people who have contact with others with lesser degrees of immunosuppression (for
example, people with diabetes, people with asthma taking corticosteroids, persons who have recently received chemotherapy or
radiation but who are not being cared for in a protective environment as defined above, or people infected with HIV)
Can healthcare workers receive LAIV (FluMist®)?

Yes. LAIV may be used for vaccination of healthy, nonpregnant healthcare workers less than 50 years of age. When feasible, use of LAIV for vaccination of eligible healthcare workers is especially encouraged during periods of limited supply of
inactivated influenza vaccine because of the FluMist® for HCP might increase availability of inactivated influenza vaccine for
persons at high risk. (www.cdc.gov/mmwr/preview/mmwrhtml/rr5502a1.thm)

What about healthcare workers who care for immunosuppressed persons?

As a precautionary measure, healthcare workers who receive FluMist® should avoid providing care for patients severely
weakened immune systems when they are being cared for in a protective environment (for example, patients with
hematopoietic stem cell transplants in protective isolation) for 7 days after vaccination.
Healthcare workers who have contact with others with lesser degrees of immunosuppression (for example, people with
diabetes, people with asthma taking corticosteroids, or people infected with HIV) can get FluMist®.
Why does Public Health and the CDC encourage LAIV (FluMist®) vaccination for eligible healthcare workers when
supplies of inactivated influenza vaccine are limited?

If eligible healthcare workers can get FluMist®, it may increase the availability of the inactivated influenza vaccine for persons at high risk. For more in formation, go to www.cdc.gov/mmwr/preview/mmwrhtml/rr5502a1. "Healthy" indicates persons who do not have an underlying medical condition that predisposes them to influenza complications. Resources:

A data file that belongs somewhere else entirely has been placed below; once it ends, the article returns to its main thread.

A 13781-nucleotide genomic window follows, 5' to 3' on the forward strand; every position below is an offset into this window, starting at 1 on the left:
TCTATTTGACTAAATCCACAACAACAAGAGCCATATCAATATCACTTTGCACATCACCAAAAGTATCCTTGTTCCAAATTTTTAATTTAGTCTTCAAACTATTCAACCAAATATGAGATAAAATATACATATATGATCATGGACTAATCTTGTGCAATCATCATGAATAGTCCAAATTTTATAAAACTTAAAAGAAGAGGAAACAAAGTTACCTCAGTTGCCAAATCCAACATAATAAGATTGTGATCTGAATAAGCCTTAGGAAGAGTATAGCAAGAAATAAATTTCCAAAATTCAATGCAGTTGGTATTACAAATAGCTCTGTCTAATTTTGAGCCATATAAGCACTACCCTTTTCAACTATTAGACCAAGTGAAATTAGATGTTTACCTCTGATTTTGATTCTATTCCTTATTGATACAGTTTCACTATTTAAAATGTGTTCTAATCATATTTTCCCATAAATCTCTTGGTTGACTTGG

CDC Q&A on LAIV http://www.cdc.gov/flu/about/qa/nasalspray.htm Influenza Vaccination of Healthcare Personnel: Recommendations of the Healthcare Infection Control Practices Advisory Committee (HICPAC) and the Advisory Committee on Immunization Practices (ACIP) http://www.cdc.gov/mmwr/preview/mmwrhtml/rr5502al.htm Influenza and Influenza Vaccine Information for Healthcare Personnel http://www.cdc.gov/NCIDOD/DHQPid_influenza_vaccine.html Prevention and Control of Seasonal Influenza with Vaccines 2009-2010 Recommendations of the Advisory Committee on Immunization Practices (ACIP) http://www.cdc.gov/mmwr/preview/mmwrhtm/rr58e0742a1.htm

Source: http://www.harlem-hs.k12.mt.us/harlem-hs.k12.mt.us/web_images/_Notices/QA%20LIVE%20VAC%202009-2010.pdf

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Mary W. Bourke Profile Mary Bourke is a Partner in Womble Carlyle’s Intellectual Property Practice Group in the firm’s Wilmington, Delaware office. She represents clients in patent litigation related to biotechnology and pharmaceutical matters. Mary has over 25 years of patent litigation experience at both the district court and appellate levels. She has been involved in multiple